Monday, 29 July 2013

Melissa James - Gallery in a Gig

Melissa James
Life imitating art or vice versa, you take your pick. Either way this was an offer I couldn't refuse.
If you find yourself in an Art Gallery that served wine, surrounded by beautiful pictures of birds, musical script and amongst friends you're virtually guaranteed a good time. Add the potent ingredient of Melissa James and it could almost be a fool proof hit.

Ross Lorraine - Keys
We all have a self destruct button though. Last Thursday (24/07/2013) I was the guest of gig addicts Dr and Mrs Fizzy alongside their classy chaperone Sarah Hadland. Despite everything panning out perfectly in the sweet evening air of Bethnal Green that said button was pressed. Wine went flying, glass after glass hitting the Café floor but everything calmed with Melissa James' opening gambit. Aptly titled 'Don't You Keep Yourself Down' (Free download Here) it stopped our reckless behaviour and reduced the imbibing rate just in time.

Giorgos Paphitis - guitar
Supporting the charity Small Steps Project this was the first in a series of gigs in Galleries across London. A tour that suits two of my strongest passions but what impressed me most of was the lightness of sound and sentiment from Melissa James herself. It would be easily to overcook the theme particularly in this café environment too. Like her songs James has a beautiful lingering sound that lives with you well after the event itself. Connoisseur Dr Fizzy explained to me that James is his bedtime choice...' a voice that lifts me into the arms of Orpheus'.

Rowland Sutherland - Flute
Melissa James was joined on the warm lit stage of the Café Gallery by Giorgos Paphitis (Guitar), Ross Lorraine (Keys) and Rowland Sutherland (Flute). It was particularly the entry of the latter for 'Precious Time' that lifted our eyes to the skylight above. We saw the birds hanging high in London's hazy blue and we escaped the capital's clayed feet. Not for long! Enticing us back into her embrace we submersed ourselves in 'Old Mother London' once again. A haunting song, co-written with Tom Robinson, we hope they will perform it together for their final Gig in a Gallery event at The Queen of Hoxton on the 30th October 2013.

Kaz Simmons
London spilled in around us on this eve and our support singer, Kaz Simmons, danced barefoot with her too. Inspired by the radio station London 94.9, she treated us to the wonderful self penned 'For the Love of the Big L' and if by magic a siren from the Old Ford Road elbowed itself into the venue and joined in the celebration.  Adding a little Brazilian spice to the evening Simmons said her farewells with 'Teco-Teco' and we stopped ourselves from dancing amongst the cafe's tables with difficulty. There was a huge sigh of relief from the waitress though, not because of the sheer embarrassment of mine and Dr Fizzy's imminent gyrating but because she didn't want to mop up another bottle of wine from the floor.

Check out Melissa James' GIG IN A GALLERY tour here and her beautiful flowing songs at her website -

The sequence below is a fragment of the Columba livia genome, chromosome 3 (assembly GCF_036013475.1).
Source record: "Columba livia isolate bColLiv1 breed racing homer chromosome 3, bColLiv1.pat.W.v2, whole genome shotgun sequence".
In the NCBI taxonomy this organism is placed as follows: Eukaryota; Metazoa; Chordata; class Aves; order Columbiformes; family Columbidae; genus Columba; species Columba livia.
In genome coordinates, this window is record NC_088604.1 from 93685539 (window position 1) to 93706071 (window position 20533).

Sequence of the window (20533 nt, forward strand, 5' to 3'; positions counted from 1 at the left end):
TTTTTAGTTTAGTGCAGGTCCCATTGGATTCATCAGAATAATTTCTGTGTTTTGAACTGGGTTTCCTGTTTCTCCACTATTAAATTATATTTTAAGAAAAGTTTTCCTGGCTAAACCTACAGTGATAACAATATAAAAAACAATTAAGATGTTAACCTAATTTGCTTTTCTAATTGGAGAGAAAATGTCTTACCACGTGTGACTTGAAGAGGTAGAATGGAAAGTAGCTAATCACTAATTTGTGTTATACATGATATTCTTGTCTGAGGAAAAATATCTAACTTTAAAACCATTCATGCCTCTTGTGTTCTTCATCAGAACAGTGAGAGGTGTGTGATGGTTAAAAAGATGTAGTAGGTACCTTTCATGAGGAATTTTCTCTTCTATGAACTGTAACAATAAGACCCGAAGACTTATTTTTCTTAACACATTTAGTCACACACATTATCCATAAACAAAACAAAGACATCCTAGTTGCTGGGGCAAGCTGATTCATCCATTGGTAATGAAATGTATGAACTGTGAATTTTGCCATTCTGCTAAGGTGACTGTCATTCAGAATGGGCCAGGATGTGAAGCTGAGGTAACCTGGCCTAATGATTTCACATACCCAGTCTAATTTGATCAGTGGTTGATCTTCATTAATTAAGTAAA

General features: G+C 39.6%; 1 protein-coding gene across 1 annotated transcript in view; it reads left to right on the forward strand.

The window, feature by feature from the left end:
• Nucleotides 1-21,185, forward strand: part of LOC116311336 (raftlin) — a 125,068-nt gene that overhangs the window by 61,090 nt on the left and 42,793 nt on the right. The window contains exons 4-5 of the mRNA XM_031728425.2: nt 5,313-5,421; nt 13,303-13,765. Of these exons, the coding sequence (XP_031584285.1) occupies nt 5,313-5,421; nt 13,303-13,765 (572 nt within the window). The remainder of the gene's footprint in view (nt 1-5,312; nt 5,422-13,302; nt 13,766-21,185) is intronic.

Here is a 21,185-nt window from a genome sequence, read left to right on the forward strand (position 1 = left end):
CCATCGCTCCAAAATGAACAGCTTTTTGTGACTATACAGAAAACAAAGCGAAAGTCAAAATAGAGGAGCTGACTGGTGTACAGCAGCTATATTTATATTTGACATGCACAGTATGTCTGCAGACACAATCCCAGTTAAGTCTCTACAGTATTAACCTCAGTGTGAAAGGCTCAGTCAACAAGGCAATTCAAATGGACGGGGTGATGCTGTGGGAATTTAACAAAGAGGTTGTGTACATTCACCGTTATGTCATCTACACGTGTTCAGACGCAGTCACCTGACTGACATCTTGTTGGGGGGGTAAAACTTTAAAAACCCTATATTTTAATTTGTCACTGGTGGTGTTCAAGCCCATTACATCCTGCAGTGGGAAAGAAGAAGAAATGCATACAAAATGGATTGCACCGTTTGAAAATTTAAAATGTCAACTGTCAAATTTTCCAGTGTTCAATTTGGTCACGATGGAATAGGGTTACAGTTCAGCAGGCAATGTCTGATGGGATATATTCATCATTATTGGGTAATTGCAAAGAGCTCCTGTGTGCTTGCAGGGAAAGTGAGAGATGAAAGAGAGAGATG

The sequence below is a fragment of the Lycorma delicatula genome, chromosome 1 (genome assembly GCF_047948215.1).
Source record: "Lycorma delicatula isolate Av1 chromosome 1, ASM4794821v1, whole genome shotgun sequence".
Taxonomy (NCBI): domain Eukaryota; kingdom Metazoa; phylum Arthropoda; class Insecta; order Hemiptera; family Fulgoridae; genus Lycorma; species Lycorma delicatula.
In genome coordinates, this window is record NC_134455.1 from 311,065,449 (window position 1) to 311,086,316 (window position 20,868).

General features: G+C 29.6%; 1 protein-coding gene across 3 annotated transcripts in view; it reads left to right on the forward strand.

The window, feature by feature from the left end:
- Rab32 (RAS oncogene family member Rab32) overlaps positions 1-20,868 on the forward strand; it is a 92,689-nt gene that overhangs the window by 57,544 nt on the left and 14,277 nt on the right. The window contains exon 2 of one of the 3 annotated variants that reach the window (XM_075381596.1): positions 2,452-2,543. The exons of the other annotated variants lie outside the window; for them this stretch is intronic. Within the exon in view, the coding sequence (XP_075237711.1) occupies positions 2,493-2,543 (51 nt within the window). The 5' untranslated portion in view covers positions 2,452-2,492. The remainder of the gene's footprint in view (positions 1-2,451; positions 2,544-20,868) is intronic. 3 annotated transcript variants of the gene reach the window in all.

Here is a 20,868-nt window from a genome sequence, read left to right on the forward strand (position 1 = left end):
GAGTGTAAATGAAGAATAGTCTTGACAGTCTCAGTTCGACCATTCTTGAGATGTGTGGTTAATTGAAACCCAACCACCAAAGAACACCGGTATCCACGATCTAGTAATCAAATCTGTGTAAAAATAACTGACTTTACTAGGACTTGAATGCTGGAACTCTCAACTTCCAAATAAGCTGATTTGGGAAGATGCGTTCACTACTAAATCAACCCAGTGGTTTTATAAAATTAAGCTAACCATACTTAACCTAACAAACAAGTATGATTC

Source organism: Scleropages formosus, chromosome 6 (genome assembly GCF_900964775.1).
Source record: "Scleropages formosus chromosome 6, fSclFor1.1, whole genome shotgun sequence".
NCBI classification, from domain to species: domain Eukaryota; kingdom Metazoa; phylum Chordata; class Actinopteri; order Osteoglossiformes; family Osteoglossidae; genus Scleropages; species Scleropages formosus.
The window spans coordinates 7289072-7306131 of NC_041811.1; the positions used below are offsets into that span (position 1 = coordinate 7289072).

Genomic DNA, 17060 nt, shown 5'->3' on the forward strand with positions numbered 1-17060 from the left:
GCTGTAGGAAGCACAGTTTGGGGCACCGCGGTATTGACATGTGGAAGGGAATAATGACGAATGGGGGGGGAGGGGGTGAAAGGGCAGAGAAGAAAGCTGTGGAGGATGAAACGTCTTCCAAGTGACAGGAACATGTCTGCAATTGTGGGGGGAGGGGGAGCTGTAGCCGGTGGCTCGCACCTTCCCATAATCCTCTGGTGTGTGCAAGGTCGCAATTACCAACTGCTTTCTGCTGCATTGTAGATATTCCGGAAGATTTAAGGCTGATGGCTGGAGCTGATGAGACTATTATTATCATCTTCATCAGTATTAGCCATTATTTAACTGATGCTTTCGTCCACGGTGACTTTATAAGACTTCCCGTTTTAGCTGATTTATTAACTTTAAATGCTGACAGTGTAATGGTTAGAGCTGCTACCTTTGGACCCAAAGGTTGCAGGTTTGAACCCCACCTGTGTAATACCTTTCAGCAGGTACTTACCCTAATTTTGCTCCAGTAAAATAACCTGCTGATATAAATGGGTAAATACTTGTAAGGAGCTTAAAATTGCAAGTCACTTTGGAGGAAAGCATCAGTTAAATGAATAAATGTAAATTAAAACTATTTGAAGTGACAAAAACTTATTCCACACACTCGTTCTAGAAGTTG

Sunday, 28 July 2013

TW12 Jazz Festival - Day Pass Believer

Janet McCunn - Singer
Way back in the Nineteen Nineties Hampton Hill was visited by the eminent critic Jonathan Meades, who wrote a review that waxed lyrical about this quiet town's Number 1 restaurant. He pompously assumed this corner of South West London and its inhabitants were not worthy of the classy eatery in its midst. Many before and after have made the same lazy assumption, with even the local politicians campaigning to wipe it off the map and encouraging its consumption by larger neighbour Hampton.

Angie Tabbiner - Singer
You would have to be made of brave stuff therefore to stick your head above the suburban parapet and organise a cultural event, plum in the centre of Hampton Hill. Against the odds Janet McCunn and Terence Collie were the two hardy souls that had both the heart and stamina to do just that. Last Sunday (28/07/2013) saw the birth of the inaugural TW12 Jazz Festival at the Hampton Hill Playhouse. It was a roaring success, supported by local culturalites and Jazz lovers from further afield.

Wendy Linsey - Singer

Split into two marathon sessions, there were three choices available to the audience, a daytime pass, a evening pass or an all-dayer! Decisions were necessary from yours truly and I plumped for the daylight hours at an attractive £10. I knew that I still wouldn't be able to sketch from 11.30am to 6.30am continuously so I had to make some hard choices.

RYJB - Ella Davies

Apologies first and foremost, I'm afraid that I didn't sketch Charles Alexander and Andy Robinson. Despite this brief tea break I sketched every other daytime performer (except Meredith White, who's hair shielded her face & Tansay Omar) and include all 26 here in this blog entry. Understandably you'll have to excuse the briefness and quality of some drawings because it really was an action packed session.

The community has a musical bent and its beating heart is Richmond Music Trust so it was fitting that the festival kicked off with a set by the Richmond Youth Jazz Band in the theatre's foyer bar.
RYJB - Gavin Sandford
Notable solos from Ella Davies & William Jackson on 'Honeysuckle Rose', David Bustos on a grooving 'Mercy Mercy Mercy'. We were treated to a gutsy solo from Gavin Sandford on 'Lady is a tramp'. Unfortunately I couldn't see the quality bass work on their finale 'I'm feeling good' but I sure heard it loud and clear.

RYJB - William Jackson
The venue was a delight throughout with tight technical sound by Surrey Audio Solutions' Leo Appleyard and Jonathan Bird (of Big Band fame). The acoustics and lighting in the theatre were spot on and we enjoyed  a clear and uninterrupted view of the performers. Throughout the morning session the stalls ebbed from 50% to 90% full, and then overflowing with the arrival of the Max Luthert fan club for Partikel's set.

Paul Cavaciuti - drums